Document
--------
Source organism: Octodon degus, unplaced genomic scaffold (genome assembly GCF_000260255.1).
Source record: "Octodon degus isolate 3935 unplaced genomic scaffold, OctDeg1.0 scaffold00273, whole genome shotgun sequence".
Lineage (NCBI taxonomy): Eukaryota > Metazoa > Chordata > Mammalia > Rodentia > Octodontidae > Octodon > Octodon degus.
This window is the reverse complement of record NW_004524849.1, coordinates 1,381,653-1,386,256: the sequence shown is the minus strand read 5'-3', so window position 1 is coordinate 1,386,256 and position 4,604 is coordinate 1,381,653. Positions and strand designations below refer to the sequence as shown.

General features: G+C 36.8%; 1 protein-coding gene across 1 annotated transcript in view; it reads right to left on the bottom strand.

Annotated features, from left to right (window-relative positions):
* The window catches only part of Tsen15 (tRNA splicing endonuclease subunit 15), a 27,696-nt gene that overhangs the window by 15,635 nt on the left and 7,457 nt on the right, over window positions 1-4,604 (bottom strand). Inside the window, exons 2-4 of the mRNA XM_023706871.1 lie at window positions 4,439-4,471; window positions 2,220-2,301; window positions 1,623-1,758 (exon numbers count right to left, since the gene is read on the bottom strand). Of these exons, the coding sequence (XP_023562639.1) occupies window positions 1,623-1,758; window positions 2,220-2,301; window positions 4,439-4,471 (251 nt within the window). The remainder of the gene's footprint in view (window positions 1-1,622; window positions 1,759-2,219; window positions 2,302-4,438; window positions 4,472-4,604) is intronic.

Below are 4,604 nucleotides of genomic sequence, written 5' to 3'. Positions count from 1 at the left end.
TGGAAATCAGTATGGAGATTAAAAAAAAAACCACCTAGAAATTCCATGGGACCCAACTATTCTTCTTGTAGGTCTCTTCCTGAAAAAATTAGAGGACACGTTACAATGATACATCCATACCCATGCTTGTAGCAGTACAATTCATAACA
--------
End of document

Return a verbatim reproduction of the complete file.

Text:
Source organism: Octodon degus, unplaced genomic scaffold (genome assembly GCF_000260255.1).
Source record: "Octodon degus isolate 3935 unplaced genomic scaffold, OctDeg1.0 scaffold00273, whole genome shotgun sequence".
Lineage (NCBI taxonomy): Eukaryota > Metazoa > Chordata > Mammalia > Rodentia > Octodontidae > Octodon > Octodon degus.
This window is the reverse complement of record NW_004524849.1, coordinates 1,381,653-1,386,256: the sequence shown is the minus strand read 5'-3', so window position 1 is coordinate 1,386,256 and position 4,604 is coordinate 1,381,653. Positions and strand designations below refer to the sequence as shown.

General features: G+C 36.8%; 1 protein-coding gene across 1 annotated transcript in view; it reads right to left on the bottom strand.

Annotated features, from left to right (window-relative positions):
* The window catches only part of Tsen15 (tRNA splicing endonuclease subunit 15), a 27,696-nt gene that overhangs the window by 15,635 nt on the left and 7,457 nt on the right, over window positions 1-4,604 (bottom strand). Inside the window, exons 2-4 of the mRNA XM_023706871.1 lie at window positions 4,439-4,471; window positions 2,220-2,301; window positions 1,623-1,758 (exon numbers count right to left, since the gene is read on the bottom strand). Of these exons, the coding sequence (XP_023562639.1) occupies window positions 1,623-1,758; window positions 2,220-2,301; window positions 4,439-4,471 (251 nt within the window). The remainder of the gene's footprint in view (window positions 1-1,622; window positions 1,759-2,219; window positions 2,302-4,438; window positions 4,472-4,604) is intronic.

Below are 4,604 nucleotides of genomic sequence, written 5' to 3'. Positions count from 1 at the left end.
TGGAAATCAGTATGGAGATTAAAAAAAAAACCACCTAGAAATTCCATGGGACCCAACTATTCTTCTTGTAGGTCTCTTCCTGAAAAAATTAGAGGACACGTTACAATGATACATCCATACCCATGCTTGTAGCAGTACAATTCATAACA